© Len Kenna and Crystal Jordan 2013
Was Dasunda Singh’s name incorrectly recorded as Private Desanda Singh when he enlisted in the Australian Imperial Force on the 1st of November 1917? He was given the Service Number of 3720 and was assigned to the 34/3 Light Horse Regiment. Dasunda was unable to write in English so he signed his name with a cross, this was witnessed by E. Johnson was and his name recorded incorrectly as Desanda? It should be remembered that the Australian Light Horse was an elite Regiment and most people, including Australians who applied for the Light Horse were rejected, as the standard of Horsemanship and horse riding ability required for selection was very high. Bearing this in mind it is reasonable to assume that Dasunda was an exceptional horseman.
Dasunda said that Australia was the best country in the world. His enthusiasm was tempered only by the Commonwealth policy that compelled him to live thousands of miles away from his family. Dasunda lived for most of his life at Denial Bay, South Australia and was well known and in later life especially for wearing a blue and gold turban. He had worked as a hawker on and off for 40 years, and returned to India for periodical visits to the Punjab to visit his wife and children. As well as hawking in the traditional manner Dasunda and his friend Bhagwan Singh also traded on the Murray River as hawkers with Rhoda Singh, a General Storekeeper at Loxton, who owned the Paddle Steamer “City of Oxford”. Bhagat Singh, Sirdar Singh and Juwan Singh purchased horses on a large scale at the Kapunda Horse Sales in South Australia. It is most likely that they all came in contact with, or knew Rhoda Singh, who was a General Dealer of Horses, Cattle and Sheep at his Settlement Store at Ramco, a few kilometres east of Waikerie, South Australia.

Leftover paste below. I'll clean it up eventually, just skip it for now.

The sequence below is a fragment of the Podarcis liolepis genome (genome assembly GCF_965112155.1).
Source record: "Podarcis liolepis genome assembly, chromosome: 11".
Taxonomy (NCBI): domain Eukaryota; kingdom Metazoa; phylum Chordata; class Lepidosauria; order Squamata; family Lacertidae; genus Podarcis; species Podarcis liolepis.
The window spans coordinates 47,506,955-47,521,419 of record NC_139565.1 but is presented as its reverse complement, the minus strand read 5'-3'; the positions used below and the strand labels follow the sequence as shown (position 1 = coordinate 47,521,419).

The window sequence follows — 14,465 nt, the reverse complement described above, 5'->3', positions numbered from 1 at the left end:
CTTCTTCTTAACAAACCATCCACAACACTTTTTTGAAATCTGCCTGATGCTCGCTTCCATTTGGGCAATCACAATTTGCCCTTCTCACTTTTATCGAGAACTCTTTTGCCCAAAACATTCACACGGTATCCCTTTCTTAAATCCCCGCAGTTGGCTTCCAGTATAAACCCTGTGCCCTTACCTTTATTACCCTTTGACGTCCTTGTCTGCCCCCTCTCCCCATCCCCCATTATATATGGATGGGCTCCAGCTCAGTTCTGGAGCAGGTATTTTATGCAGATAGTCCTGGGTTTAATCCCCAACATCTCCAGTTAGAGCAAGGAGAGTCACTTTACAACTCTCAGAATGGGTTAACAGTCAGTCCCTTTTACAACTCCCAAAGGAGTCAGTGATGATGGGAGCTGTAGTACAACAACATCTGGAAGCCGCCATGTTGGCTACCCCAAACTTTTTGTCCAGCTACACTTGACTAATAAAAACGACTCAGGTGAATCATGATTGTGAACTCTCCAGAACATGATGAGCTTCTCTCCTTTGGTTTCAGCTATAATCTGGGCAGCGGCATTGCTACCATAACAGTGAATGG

Dasunda was a successful hawker, businessman and farmer and is remembered with pride at the Ceduna R. S. L., South Australia, where his beautifully framed portrait hangs on the wall and he is known affectionally as “The Old Indian”. The photograph is framed in a very interesting way, in that the decorative mount for the photograph is an army coloured fabric, and has a type of cornelli or applique hand sewing around the photograph, this acts as an inner mount. Under the photo is more embroidery that resembles a ribbon with a medal and the name plate, “Pte. Dasunda – Singh 1st A.I.F.”
Dasunda returned to India on a number of occasions for holidays to visit his wife and children. He returned to India on the the 30th May 1939 on the “Narkunda” and the trail of Dasunda seems to end in Australia around the 1940s. However, he did finally return to his family in India, where he later became blind and died about 10 or 15 years later.
 Elistment Papers, National Archives Australia.
 “Returning to India” Port Lincoln Times, SA.13 March 1931, p. 9.
 “Desunda Singh” Port Lincoln Times, SA. March 1931, p. 9.
 Kenna, Len, Are Indians an Ethnic Minority? Volume 3, Horses and Walers, p. 178.
 “The Settlement Store’ Renmark Pioneer SA, Friday 22 March 1910, p. 10.
 Photograph Dasunda Singh by Crystal Jordan and research at Ceduna R.S.L. 2013.